Denise Lee Yohn: QSR's Marketing Guru | January 2012 | By Denise Lee Yohn

Picking a Marketing Firm for Your Company

If your company is growing beyond its own marketing capabilities, hiring a marketing agency might be a smart move. Here’s what to look for.

Q: We’d like to get started with a marketing and PR firm. What suggestions do you have for hiring the right fit?

—Robb McKerrow, vice president of store and brand development for five-unit, Atlanta-based Chepe’s Mexican Grill

A: How exciting, Robb! Your company’s decision to engage outside marketing resources indicates it’s ready to make a significant investment in the future. To pick the right marketing agency, there are a few things you should consider.

Set your selection criteria. From the start, establish how you will evaluate different firms. In a moment I’ll explain different factors to consider, but all stakeholders at your company should agree to the selection criteria. That way you avoid wasting time exploring options that turn out to be unacceptable to a key decision-maker or giving conflicting signals to the companies you’re considering.

Look for relevant experience. Marketing agencies should have experience with firms of your size and with similar business models—retail consumer business rather than business to business—but restaurant industry experience isn’t a must. What most brands need is to increase their differentiation from competitors, so you might benefit from an outsider perspective.

Look for experience handling challenges similar to yours. Ask agencies to show you how they’ve raised the profile of other companies. If their strategies increased visit frequency, look for examples of effective loyalty programs. Also, consider agencies with experience targeting the market segments you’re interested in. They’ll incorporate insights about your target customers without having to do a lot of research.

Inquire about strategy and creative. When reviewing past work, don’t be dazzled by clever campaigns and cool designs alone. The agency could have just gotten lucky; creativity can be hit and miss.

Instead, ask about the thinking behind the creative. What problem was the firm trying to solve? What insights about the customer, brand, or business did it uncover and leverage in the creative process? What other approaches did it consider but reject, and why? The firm should demonstrate its ability to think critically about your objectives and the solutions it recommends.

Ask for options. Since you haven’t set a budget yet, ask the firms to submit proposals for high, medium, and low spending levels. That way, you see what they can do in different scenarios, and their options will reveal the programs and tactics they believe are most important.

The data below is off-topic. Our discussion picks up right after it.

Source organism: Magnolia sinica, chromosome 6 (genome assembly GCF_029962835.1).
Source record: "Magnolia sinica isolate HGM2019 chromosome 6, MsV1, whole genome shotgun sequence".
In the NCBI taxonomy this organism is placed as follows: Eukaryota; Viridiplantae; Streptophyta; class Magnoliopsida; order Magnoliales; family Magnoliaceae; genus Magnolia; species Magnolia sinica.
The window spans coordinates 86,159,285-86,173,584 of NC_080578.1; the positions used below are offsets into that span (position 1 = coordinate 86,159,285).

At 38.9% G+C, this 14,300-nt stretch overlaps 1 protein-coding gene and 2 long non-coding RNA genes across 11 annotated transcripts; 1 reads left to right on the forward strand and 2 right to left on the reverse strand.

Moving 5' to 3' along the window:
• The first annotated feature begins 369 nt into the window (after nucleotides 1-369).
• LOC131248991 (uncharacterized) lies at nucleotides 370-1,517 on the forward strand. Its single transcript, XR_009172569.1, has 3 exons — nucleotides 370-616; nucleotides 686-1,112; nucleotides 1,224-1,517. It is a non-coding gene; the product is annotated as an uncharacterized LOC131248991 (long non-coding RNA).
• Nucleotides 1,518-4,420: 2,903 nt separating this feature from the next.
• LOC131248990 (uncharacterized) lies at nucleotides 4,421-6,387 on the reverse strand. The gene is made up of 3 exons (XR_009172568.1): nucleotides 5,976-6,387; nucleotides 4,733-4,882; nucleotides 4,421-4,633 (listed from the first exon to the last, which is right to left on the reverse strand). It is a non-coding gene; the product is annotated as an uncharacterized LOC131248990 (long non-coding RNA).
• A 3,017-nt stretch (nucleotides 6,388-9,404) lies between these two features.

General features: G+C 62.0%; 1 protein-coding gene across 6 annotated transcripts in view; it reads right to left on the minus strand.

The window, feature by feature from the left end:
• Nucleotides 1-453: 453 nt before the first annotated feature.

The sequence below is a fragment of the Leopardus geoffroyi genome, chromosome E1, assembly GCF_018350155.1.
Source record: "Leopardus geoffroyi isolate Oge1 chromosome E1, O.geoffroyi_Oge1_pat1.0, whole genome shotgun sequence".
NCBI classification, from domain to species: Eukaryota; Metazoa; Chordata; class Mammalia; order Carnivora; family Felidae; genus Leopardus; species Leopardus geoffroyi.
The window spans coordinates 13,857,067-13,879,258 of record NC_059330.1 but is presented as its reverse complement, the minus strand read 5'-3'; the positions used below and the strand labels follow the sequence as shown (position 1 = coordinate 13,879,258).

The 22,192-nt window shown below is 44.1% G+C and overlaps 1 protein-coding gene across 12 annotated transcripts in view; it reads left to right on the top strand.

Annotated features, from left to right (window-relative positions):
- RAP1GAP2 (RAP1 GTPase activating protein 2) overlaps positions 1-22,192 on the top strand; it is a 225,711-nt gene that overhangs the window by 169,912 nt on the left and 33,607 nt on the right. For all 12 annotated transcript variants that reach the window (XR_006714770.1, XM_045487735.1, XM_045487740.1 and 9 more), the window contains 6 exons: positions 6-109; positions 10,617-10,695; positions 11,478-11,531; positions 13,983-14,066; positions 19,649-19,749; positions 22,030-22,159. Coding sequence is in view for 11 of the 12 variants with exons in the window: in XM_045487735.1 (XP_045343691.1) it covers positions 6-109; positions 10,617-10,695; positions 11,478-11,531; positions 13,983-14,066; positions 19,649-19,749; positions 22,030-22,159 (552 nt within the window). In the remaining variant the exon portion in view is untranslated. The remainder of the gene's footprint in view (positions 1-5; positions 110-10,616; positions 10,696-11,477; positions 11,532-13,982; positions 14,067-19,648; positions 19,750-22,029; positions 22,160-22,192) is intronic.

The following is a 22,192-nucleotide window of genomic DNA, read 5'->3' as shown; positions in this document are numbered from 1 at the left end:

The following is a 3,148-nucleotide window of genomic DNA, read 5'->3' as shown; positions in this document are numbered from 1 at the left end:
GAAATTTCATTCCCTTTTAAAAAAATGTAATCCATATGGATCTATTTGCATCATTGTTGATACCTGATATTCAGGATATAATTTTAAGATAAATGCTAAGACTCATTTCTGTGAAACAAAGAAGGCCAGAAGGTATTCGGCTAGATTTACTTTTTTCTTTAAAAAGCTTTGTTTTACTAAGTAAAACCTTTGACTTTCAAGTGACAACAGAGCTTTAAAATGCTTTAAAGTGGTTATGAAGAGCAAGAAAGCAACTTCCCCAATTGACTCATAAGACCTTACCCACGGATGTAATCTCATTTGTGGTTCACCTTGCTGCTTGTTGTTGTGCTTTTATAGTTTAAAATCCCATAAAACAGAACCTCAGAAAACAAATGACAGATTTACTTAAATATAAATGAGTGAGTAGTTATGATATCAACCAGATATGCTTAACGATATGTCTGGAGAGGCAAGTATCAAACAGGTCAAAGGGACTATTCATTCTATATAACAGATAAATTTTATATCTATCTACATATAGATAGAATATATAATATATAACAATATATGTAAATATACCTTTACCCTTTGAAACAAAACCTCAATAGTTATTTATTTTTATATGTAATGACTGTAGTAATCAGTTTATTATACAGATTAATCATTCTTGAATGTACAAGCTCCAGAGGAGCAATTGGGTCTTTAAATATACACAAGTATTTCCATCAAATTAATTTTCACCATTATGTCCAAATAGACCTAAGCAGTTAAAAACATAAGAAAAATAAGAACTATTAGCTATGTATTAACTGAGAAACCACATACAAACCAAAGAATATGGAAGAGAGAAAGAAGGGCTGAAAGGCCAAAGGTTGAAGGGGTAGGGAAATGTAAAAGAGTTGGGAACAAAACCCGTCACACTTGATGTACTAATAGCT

Still, make sure you delineate the different spend levels, or at least give ranges. Leaving the budget completely open-ended is unfair because it gives the agencies the impossible task of trying to read your mind, and it could waste a lot of time—theirs and yours.

Define success. Be clear about how you will measure the agency’s success. It’s likely to fail if it’s trying to hit a moving target. The metrics should be tied to specific marketing programs as closely as possible—for example, the number of new Twitter followers during the promotional period or increased sales of the advertised item. Broader measurements like daily traffic counts are impacted by factors out of a marketing firm’s control and are therefore less accurate performance indicators.

Hire for capabilities and culture fit. The selected agency should not only have the right capabilities, but also the compatibility with your organization and culture. If you run a tight ship, make sure it does too. If you like to have a lot of fun, play games, and crack jokes, find an agency that thrives on that.

To assess cultural fit, insist that the people you meet with during the proposal process are the ones who will be working on your business on a regular basis. This will also ensure that you won’t be sold on a firm by its senior partners only to be left dealing with a junior executive once the real work starts.

Date before you marry. Long-term partnerships are the most fruitful and rewarding, so you should work toward a long-term contract (at least a year) with a firm. But start small. Assign a few minor projects at first to allow both sides to determine whether or not there’s a fit. And pay the company fairly from the start. You’ll get the best work if the agency feels you are committed to the relationship.